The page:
Direct Reform, Not Preferential Taxation
Recipients of these energy tax preferences – most notably, the oil and gas industry – have argued that their corporate income tax burden is already punishingly high (effectively paying over 40 percent on earnings) and that eliminating tax preferences in this context is unjustifiable.
While we will not address here the larger issue of what constitutes a “first-best” corporate income tax regime, we simply note that the best remedy for excessive corporate income tax burdens is a direct reform of the corporate income tax. Targeted tax preferences to moderate industry tax burdens are a poor way to address the problem.  ….
 Richard W. Caperton and Sima Gandhi, “America’s Hidden Power Bill: Examining Energy Tax Expenditures,” Center for American Progress, April 2010.
 Jerry Taylor and Peter Van Doren, “The Energy Security Obsession,” The Georgetown Journal of Law & Public Policy6:2, Summer 2008.
 Ian Parry, Margaret Walls, and Winston Harrington, “Automobile Externalities and Policies,” Journal of Economic Literature45:2, 2007, p. 373. Michael Greenstone and Adam Looney, “Paying Too Much for Energy? The True Costs of Our Energy Choices,” Social Science Research Network #2010862, February 2012.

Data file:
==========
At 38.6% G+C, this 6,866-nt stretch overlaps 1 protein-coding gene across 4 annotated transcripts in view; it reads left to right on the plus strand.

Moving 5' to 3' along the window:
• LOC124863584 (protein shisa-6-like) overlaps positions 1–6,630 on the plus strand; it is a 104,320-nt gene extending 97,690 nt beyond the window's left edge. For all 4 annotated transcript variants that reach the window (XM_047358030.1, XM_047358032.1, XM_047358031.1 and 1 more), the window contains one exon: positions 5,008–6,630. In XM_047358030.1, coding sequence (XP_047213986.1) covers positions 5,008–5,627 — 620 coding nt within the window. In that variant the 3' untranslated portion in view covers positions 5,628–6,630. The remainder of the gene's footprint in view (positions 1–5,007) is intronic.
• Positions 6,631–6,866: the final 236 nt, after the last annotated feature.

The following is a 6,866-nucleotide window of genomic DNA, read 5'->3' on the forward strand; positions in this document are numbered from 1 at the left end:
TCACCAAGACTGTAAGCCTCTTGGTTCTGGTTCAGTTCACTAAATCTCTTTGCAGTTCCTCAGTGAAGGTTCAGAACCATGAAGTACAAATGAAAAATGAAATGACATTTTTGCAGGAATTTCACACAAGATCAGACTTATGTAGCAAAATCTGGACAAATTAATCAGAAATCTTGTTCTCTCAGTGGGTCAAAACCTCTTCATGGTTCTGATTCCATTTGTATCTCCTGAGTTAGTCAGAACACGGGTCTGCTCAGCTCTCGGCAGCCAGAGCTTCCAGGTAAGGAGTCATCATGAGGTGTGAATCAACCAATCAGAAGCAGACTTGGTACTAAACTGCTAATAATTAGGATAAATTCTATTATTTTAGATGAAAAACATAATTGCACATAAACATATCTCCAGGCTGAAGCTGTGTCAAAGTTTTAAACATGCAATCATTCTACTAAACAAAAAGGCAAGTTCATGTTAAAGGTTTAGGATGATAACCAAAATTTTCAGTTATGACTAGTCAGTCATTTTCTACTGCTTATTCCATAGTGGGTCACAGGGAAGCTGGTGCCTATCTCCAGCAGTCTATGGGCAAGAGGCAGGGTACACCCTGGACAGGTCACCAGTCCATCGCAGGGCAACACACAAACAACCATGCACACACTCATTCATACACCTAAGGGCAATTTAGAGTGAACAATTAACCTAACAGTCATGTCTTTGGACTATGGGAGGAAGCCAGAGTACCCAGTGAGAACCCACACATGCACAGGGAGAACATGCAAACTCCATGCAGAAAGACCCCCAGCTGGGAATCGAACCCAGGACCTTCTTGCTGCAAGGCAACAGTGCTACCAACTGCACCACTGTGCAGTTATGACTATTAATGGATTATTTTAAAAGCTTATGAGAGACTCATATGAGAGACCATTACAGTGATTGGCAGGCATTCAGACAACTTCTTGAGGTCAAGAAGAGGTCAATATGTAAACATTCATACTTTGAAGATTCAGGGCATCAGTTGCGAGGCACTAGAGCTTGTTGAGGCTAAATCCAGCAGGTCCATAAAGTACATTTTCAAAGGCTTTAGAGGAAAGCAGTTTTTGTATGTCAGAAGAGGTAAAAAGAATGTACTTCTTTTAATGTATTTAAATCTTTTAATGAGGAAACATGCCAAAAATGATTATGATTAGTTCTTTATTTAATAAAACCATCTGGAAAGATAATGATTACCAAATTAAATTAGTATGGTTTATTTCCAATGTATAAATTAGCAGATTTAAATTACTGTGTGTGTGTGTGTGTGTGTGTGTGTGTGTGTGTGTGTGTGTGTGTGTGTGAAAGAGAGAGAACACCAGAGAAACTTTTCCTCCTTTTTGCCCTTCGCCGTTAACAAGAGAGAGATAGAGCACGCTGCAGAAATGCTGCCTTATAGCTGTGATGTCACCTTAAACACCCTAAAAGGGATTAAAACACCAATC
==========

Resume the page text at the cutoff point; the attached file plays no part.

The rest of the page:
Ian Parry, “Are Energy Efficiency Standards Justified?” Social Science Research Network #1713991, November 2010. Gilbert Metcalf, “Market-Based Policy Options to Control U.S. Greenhouse Gas Emissions,” Journal of Economic Perspectives 23:2, 2009, p. 5.
 An example of how to execute nationwide pricing of conventional emissions can be found in Nicholas Z. Muller and Robert Mendelsohn, “Weighing the Value of a Ton of Pollution,” Regulation, Summer 2010, p. 20.
 Gilbert Metcalf, “Using Tax Expenditures to Achieve Energy Policy Goals,” The American Economic Review 98:2, May 2008, pp. 90-94. A longer version of that paper can be found in Gilbert Metcalf, “Federal Tax Policy Towards Energy,” NBER Working Paper w12568, October 2006.
 Jerry Taylor and Peter Van Doren, “Eliminating Oil Subsidies: Two Cheers for President Obama,” Forbes.com, May 3, 2011.